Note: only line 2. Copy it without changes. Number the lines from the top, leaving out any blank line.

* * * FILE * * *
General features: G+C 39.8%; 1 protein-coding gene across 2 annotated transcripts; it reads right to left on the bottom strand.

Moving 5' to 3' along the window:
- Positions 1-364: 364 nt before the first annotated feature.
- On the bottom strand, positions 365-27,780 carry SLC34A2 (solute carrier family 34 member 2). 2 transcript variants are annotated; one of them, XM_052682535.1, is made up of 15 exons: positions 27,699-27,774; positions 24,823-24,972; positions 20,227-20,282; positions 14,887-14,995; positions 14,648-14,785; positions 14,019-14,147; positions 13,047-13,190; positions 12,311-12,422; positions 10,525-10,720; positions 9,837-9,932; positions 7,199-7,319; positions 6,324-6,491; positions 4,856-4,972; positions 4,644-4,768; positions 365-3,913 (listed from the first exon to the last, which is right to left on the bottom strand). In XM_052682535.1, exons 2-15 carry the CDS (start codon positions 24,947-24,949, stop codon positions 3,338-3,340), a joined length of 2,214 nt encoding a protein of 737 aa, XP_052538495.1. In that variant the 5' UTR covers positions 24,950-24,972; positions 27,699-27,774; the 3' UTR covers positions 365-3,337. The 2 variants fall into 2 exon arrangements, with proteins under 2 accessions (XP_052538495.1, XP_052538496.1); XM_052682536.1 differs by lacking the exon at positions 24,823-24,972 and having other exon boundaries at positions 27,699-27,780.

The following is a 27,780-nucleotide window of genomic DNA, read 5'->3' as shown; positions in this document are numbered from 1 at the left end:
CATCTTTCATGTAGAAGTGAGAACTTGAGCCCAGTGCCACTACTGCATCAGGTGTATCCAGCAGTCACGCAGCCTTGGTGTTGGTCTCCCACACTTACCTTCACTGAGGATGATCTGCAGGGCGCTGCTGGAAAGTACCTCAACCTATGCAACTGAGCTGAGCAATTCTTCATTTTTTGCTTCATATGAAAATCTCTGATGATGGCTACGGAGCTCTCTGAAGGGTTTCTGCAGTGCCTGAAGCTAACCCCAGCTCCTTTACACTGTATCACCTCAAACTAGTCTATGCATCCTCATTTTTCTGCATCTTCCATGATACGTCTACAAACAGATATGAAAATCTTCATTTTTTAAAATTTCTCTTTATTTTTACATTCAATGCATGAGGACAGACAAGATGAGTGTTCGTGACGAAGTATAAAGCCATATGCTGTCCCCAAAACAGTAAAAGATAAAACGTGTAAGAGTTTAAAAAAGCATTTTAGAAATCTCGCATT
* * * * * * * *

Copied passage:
Moving 5' to 3' along the window: